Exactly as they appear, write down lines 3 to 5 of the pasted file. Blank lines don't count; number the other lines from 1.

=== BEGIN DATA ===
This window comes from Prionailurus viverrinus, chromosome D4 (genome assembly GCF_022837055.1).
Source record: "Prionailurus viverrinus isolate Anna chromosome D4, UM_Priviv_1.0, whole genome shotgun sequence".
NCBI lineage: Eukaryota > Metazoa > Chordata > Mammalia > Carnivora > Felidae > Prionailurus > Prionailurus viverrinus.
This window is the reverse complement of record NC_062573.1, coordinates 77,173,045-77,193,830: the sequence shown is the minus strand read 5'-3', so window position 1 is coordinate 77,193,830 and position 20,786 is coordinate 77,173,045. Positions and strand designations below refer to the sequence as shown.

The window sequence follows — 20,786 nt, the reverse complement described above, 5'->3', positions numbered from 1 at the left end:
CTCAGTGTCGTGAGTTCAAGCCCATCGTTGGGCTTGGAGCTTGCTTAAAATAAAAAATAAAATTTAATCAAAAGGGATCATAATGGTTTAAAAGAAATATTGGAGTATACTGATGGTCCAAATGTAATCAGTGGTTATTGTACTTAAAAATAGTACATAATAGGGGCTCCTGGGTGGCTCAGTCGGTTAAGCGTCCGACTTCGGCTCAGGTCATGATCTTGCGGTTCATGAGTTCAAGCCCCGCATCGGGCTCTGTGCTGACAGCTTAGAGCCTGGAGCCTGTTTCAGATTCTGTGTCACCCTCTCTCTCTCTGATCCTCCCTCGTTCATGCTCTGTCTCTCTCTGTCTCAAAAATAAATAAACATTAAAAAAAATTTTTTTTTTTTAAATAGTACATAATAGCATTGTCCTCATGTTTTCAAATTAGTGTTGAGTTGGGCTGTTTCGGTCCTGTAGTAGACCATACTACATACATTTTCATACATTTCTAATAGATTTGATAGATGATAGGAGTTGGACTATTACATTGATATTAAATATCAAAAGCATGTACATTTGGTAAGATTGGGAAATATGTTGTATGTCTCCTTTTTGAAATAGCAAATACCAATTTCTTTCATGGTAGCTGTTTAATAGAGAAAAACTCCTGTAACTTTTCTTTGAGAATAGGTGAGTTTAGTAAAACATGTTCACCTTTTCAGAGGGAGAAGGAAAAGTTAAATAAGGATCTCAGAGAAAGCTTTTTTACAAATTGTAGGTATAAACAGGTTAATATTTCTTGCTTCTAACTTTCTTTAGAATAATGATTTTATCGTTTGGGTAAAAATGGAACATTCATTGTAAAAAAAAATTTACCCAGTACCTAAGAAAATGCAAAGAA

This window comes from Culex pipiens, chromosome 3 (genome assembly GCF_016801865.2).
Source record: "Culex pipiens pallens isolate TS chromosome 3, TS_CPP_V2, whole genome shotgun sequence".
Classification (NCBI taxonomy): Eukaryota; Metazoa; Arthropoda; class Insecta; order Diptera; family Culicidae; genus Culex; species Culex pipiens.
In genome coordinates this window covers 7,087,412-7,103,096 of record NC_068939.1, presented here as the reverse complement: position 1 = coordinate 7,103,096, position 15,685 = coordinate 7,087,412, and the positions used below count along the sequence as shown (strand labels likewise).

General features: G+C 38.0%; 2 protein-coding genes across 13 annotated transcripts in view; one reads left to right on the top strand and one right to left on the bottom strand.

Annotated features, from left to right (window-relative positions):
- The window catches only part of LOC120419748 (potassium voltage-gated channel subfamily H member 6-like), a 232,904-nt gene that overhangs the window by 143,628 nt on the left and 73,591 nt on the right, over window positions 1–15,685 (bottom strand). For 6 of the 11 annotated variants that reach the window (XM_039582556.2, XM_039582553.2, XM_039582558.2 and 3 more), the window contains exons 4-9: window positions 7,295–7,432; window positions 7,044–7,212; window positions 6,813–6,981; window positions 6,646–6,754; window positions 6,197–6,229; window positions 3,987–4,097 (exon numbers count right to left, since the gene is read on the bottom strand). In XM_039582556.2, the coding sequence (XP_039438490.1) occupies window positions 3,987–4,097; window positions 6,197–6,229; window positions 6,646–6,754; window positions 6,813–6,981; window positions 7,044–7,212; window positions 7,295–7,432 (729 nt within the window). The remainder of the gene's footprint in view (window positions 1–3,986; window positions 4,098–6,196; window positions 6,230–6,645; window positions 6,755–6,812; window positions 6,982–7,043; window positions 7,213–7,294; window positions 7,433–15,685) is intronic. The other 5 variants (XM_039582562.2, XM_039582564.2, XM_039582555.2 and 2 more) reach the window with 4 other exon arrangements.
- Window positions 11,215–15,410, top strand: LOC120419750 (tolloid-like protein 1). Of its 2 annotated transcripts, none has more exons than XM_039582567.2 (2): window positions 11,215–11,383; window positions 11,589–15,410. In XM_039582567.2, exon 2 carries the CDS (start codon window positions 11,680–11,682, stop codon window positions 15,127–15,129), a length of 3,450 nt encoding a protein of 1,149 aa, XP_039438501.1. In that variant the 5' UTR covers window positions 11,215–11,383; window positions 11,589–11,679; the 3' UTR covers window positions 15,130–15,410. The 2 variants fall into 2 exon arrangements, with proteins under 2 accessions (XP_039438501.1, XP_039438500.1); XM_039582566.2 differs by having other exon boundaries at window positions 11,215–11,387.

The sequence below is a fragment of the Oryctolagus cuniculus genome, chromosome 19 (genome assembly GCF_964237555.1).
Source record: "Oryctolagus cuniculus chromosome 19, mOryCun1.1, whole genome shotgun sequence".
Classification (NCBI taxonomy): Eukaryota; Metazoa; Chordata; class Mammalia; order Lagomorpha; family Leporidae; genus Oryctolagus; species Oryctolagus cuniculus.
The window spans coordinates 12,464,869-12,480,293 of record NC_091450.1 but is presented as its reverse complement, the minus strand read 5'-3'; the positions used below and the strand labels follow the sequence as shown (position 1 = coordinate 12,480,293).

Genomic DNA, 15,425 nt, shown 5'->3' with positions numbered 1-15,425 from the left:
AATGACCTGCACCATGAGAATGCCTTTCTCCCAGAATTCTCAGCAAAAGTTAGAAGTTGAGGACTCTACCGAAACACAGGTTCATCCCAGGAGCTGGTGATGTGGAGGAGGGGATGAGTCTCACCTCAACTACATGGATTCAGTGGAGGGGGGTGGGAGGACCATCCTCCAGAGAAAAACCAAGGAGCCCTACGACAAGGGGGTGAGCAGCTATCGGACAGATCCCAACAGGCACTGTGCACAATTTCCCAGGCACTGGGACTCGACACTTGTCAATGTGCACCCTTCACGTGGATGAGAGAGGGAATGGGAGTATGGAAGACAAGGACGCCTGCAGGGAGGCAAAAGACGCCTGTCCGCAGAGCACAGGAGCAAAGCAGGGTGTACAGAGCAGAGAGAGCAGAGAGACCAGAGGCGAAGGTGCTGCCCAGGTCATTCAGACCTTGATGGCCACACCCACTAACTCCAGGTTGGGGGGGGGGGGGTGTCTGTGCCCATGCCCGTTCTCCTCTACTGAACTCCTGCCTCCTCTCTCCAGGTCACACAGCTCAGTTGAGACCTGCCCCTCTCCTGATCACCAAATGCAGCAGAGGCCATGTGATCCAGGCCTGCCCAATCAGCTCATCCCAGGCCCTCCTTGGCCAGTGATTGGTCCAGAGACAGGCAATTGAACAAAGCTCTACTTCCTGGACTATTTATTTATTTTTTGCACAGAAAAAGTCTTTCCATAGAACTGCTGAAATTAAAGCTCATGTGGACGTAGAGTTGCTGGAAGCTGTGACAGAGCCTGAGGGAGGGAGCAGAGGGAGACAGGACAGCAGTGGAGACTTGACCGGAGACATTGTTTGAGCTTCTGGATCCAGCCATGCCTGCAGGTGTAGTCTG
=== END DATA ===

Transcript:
NCBI lineage: Eukaryota > Metazoa > Chordata > Mammalia > Carnivora > Felidae > Prionailurus > Prionailurus viverrinus.
This window is the reverse complement of record NC_062573.1, coordinates 77,173,045-77,193,830: the sequence shown is the minus strand read 5'-3', so window position 1 is coordinate 77,193,830 and position 20,786 is coordinate 77,173,045. Positions and strand designations below refer to the sequence as shown.

The window sequence follows — 20,786 nt, the reverse complement described above, 5'->3', positions numbered from 1 at the left end: